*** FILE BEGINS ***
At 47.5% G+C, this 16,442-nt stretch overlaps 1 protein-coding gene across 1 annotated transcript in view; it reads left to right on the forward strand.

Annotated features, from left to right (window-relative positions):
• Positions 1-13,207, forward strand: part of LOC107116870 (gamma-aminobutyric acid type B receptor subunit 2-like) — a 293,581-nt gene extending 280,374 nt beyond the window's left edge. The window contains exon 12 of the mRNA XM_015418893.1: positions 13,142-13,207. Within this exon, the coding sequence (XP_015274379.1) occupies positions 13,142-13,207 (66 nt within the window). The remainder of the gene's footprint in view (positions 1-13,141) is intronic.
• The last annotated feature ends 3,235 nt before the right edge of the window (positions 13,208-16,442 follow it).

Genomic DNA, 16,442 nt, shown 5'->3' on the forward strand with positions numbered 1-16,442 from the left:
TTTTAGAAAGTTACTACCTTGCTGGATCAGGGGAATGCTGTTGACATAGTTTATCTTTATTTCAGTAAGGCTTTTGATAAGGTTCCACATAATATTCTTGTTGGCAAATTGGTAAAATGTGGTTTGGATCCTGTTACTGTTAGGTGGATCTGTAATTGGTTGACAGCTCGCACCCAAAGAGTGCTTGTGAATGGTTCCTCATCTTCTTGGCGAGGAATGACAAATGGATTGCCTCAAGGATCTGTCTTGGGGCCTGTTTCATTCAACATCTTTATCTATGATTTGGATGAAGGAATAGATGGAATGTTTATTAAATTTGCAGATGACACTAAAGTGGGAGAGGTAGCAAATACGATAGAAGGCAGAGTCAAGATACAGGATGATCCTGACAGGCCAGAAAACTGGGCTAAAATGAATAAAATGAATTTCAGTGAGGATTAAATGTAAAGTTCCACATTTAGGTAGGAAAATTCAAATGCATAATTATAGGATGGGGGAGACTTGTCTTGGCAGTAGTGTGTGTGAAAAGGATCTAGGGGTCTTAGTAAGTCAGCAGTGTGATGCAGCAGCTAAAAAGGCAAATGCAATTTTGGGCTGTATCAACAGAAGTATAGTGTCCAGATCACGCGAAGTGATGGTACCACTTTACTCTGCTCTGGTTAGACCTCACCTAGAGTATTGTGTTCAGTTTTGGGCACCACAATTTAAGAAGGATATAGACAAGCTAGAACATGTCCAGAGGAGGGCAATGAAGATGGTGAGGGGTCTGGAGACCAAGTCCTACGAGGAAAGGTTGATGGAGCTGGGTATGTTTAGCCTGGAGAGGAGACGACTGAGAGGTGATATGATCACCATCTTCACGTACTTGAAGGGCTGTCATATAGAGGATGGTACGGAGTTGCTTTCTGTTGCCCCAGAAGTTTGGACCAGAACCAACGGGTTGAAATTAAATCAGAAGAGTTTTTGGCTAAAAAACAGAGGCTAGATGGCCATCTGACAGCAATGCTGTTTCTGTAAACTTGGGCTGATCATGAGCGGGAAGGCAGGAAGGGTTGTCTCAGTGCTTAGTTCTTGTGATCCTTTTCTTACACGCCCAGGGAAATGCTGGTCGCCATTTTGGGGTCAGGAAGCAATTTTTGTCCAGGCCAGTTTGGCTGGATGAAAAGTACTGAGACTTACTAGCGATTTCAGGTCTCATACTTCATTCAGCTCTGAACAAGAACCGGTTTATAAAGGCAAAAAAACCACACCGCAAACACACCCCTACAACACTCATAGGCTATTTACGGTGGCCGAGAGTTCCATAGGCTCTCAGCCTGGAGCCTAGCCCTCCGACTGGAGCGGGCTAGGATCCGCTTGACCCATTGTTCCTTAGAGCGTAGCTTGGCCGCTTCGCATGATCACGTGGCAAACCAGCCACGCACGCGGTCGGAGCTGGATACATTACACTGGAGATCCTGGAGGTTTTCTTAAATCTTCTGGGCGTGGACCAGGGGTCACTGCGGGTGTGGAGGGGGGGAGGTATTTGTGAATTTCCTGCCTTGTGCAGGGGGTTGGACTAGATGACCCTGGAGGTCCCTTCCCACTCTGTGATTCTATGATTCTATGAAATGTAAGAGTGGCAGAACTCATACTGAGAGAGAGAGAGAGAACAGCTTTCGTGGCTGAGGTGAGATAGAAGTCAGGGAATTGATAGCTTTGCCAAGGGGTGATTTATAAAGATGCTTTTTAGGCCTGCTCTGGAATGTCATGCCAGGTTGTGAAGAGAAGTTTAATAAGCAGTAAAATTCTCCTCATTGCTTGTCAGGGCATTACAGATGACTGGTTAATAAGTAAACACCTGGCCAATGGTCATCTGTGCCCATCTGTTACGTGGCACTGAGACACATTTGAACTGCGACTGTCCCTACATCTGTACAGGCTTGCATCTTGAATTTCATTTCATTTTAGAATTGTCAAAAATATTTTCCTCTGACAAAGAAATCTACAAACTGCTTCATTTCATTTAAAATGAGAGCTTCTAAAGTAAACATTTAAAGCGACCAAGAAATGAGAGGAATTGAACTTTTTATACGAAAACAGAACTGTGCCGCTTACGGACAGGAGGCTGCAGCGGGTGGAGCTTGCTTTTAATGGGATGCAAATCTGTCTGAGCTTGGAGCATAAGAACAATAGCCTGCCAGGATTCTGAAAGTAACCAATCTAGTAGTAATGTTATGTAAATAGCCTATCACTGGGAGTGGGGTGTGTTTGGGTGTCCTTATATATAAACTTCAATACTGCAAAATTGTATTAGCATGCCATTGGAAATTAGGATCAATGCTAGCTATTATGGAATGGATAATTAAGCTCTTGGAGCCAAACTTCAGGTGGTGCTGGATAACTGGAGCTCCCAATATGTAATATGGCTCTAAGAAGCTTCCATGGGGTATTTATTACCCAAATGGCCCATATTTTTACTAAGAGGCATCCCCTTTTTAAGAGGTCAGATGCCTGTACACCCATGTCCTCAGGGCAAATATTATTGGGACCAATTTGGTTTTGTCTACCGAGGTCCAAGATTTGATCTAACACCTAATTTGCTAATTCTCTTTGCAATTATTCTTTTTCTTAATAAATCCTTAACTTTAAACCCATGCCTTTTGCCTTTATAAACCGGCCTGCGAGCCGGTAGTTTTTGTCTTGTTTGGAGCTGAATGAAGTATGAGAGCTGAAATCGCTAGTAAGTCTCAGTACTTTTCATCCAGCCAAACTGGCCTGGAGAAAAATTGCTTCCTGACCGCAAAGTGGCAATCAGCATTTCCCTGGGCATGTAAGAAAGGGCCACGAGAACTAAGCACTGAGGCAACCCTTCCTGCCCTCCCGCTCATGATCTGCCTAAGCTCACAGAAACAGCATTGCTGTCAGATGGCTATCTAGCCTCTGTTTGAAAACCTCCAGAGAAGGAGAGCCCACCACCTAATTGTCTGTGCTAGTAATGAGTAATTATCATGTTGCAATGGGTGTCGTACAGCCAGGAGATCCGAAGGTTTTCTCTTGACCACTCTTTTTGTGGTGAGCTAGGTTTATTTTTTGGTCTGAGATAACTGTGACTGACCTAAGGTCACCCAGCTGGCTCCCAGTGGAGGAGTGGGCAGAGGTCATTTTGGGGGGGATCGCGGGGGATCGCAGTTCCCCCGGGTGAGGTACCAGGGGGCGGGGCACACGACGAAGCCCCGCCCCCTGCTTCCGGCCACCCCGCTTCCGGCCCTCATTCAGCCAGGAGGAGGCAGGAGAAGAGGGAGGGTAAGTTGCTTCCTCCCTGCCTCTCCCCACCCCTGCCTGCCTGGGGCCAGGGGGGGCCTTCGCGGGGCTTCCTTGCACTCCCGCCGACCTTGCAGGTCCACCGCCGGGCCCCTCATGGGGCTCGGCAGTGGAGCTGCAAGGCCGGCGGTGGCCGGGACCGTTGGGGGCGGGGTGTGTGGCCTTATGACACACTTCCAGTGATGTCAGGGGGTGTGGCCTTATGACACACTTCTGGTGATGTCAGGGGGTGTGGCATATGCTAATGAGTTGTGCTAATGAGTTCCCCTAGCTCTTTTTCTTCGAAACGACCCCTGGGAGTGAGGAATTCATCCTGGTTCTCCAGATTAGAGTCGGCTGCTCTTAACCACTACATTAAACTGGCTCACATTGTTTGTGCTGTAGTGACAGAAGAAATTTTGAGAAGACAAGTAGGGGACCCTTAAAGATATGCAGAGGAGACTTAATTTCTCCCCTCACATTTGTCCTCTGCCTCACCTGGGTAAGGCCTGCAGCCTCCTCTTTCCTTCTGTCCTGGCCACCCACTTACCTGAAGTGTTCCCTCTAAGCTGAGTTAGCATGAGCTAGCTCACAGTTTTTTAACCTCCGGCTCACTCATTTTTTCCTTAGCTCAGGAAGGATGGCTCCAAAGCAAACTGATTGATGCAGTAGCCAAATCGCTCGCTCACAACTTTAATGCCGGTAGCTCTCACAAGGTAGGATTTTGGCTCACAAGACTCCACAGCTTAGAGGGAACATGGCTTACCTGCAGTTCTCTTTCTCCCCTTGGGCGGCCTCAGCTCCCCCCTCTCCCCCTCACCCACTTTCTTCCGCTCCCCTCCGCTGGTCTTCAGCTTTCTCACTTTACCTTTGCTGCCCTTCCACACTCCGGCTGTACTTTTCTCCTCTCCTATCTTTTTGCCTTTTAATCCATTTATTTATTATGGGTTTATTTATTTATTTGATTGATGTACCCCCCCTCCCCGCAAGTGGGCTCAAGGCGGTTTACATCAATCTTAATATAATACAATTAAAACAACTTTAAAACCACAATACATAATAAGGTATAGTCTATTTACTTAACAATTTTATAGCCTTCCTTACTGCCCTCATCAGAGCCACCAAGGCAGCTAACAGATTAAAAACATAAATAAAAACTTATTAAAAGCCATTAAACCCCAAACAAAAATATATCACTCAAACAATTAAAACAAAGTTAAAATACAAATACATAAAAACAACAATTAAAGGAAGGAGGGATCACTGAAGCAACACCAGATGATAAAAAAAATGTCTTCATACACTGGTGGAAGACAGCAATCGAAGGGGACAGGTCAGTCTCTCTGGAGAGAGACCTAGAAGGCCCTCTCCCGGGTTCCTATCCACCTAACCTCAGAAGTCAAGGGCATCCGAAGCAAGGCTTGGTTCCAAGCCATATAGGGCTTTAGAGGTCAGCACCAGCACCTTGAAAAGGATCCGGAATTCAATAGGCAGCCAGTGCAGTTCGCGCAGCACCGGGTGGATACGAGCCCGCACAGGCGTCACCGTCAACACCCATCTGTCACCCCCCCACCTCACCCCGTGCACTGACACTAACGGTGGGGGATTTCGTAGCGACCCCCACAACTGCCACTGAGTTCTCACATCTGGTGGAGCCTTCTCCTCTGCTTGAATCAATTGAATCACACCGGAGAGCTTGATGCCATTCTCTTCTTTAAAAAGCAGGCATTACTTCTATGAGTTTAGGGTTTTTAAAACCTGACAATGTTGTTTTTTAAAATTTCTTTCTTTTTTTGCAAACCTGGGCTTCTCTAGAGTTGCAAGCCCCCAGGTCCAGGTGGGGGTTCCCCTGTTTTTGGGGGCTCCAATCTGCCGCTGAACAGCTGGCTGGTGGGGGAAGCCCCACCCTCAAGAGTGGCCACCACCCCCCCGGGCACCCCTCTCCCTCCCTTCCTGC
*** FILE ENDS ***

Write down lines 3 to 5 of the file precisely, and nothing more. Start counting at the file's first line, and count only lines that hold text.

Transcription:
• Positions 1-13,207, forward strand: part of LOC107116870 (gamma-aminobutyric acid type B receptor subunit 2-like) — a 293,581-nt gene extending 280,374 nt beyond the window's left edge. The window contains exon 12 of the mRNA XM_015418893.1: positions 13,142-13,207. Within this exon, the coding sequence (XP_015274379.1) occupies positions 13,142-13,207 (66 nt within the window). The remainder of the gene's footprint in view (positions 1-13,141) is intronic.
• The last annotated feature ends 3,235 nt before the right edge of the window (positions 13,208-16,442 follow it).

Genomic DNA, 16,442 nt, shown 5'->3' on the forward strand with positions numbered 1-16,442 from the left: